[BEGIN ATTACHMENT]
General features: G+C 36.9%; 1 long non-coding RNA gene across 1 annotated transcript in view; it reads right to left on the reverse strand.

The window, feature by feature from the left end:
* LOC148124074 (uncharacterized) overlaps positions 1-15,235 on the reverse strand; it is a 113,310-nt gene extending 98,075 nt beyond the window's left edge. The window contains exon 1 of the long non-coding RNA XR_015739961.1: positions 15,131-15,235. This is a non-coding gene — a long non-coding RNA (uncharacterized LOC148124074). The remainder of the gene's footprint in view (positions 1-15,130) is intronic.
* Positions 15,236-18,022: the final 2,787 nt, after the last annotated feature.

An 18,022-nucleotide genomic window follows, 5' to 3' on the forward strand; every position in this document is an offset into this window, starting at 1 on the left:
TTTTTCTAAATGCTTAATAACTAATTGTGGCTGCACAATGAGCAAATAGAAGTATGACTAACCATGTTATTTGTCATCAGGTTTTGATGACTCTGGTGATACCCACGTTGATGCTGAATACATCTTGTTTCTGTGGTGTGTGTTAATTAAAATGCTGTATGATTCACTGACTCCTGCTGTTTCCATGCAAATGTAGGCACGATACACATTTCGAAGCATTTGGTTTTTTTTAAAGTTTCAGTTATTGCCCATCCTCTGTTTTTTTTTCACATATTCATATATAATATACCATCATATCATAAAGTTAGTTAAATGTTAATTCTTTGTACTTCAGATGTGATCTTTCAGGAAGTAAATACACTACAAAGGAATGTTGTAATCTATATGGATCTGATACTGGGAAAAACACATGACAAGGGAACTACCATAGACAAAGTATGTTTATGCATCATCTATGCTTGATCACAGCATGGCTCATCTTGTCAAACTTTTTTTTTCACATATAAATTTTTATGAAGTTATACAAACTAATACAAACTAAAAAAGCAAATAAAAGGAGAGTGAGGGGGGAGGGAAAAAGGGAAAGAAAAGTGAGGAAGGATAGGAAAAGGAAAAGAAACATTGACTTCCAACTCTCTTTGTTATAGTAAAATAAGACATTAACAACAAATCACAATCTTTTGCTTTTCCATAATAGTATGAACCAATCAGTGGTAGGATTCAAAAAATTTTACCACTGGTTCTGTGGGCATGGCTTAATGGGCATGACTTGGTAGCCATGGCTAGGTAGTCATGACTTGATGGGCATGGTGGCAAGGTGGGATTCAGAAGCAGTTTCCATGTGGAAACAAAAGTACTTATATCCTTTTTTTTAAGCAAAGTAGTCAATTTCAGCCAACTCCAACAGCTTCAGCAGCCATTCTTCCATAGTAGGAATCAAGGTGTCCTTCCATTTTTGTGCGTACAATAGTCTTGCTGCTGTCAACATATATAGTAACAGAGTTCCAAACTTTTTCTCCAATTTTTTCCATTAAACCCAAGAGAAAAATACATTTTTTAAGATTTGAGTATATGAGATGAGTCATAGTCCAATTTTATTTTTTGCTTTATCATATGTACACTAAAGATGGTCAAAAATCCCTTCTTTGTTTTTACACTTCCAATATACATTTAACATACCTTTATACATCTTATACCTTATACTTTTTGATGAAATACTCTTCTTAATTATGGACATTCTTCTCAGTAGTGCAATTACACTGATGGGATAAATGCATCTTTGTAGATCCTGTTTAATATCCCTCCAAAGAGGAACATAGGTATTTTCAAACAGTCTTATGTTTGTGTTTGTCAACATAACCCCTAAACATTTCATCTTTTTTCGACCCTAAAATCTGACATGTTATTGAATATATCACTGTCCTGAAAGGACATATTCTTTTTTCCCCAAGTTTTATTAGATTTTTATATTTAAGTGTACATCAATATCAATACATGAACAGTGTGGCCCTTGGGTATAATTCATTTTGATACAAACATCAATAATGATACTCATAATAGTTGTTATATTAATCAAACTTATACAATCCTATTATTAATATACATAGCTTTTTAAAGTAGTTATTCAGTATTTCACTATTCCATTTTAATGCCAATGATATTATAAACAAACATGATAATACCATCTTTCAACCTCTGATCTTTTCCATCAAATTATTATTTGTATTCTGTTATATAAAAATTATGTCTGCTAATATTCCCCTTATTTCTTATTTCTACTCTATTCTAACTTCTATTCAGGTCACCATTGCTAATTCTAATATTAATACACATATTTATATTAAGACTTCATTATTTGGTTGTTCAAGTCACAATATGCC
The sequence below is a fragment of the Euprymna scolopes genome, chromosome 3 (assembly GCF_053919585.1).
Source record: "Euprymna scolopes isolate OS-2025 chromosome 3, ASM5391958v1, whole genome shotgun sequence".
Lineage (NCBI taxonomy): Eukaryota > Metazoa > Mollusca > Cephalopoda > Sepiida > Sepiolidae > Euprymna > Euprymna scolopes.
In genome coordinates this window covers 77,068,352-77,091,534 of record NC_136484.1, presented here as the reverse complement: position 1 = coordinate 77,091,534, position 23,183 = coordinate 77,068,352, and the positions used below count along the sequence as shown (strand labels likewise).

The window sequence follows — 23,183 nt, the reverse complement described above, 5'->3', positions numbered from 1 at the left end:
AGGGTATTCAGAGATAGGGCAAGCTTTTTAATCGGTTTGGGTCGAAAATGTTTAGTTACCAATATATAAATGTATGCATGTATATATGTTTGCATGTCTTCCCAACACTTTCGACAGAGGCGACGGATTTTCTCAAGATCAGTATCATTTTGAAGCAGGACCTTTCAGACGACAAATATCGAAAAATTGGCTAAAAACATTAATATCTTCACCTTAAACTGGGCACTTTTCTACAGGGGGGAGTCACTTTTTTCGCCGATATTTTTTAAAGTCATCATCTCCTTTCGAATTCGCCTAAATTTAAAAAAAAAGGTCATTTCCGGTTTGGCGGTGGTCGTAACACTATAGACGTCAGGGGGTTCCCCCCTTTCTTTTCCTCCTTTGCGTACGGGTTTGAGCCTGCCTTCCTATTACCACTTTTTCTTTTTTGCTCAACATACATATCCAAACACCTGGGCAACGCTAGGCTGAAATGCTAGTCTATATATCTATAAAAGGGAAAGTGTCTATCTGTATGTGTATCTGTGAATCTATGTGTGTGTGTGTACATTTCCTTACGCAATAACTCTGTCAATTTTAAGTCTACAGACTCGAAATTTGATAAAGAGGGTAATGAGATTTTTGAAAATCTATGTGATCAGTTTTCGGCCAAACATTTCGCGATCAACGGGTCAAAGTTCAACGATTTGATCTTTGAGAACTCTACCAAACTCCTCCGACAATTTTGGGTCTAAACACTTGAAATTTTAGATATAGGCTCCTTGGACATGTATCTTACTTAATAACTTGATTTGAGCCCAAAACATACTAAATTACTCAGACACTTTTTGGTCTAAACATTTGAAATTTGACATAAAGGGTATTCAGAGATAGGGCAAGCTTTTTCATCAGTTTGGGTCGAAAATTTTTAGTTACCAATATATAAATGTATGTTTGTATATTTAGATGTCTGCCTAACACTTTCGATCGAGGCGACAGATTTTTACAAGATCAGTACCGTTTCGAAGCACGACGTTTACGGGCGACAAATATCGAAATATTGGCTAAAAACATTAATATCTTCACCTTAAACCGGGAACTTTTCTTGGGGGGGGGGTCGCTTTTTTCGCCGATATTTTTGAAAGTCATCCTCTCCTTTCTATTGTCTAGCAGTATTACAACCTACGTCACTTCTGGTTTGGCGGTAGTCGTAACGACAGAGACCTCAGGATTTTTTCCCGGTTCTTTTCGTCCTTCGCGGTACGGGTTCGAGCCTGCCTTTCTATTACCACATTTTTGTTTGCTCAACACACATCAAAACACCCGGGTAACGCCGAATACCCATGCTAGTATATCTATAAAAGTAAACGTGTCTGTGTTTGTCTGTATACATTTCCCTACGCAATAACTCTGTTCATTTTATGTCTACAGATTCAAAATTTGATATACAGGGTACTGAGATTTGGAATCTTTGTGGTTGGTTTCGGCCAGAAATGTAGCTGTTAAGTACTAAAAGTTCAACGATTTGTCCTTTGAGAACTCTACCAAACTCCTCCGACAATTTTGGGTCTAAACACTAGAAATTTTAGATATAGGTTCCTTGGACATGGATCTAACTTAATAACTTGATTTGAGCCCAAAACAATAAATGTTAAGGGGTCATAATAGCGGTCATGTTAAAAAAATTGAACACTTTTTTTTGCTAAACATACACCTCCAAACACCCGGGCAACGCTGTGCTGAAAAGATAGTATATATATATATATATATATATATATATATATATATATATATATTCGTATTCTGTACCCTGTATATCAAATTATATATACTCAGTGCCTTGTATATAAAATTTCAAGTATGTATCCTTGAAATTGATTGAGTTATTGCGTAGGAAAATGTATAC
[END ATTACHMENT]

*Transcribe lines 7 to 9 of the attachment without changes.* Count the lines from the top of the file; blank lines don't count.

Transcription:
The sequence below is a fragment of the Euprymna scolopes genome, chromosome 3 (assembly GCF_053919585.1).
Source record: "Euprymna scolopes isolate OS-2025 chromosome 3, ASM5391958v1, whole genome shotgun sequence".
Lineage (NCBI taxonomy): Eukaryota > Metazoa > Mollusca > Cephalopoda > Sepiida > Sepiolidae > Euprymna > Euprymna scolopes.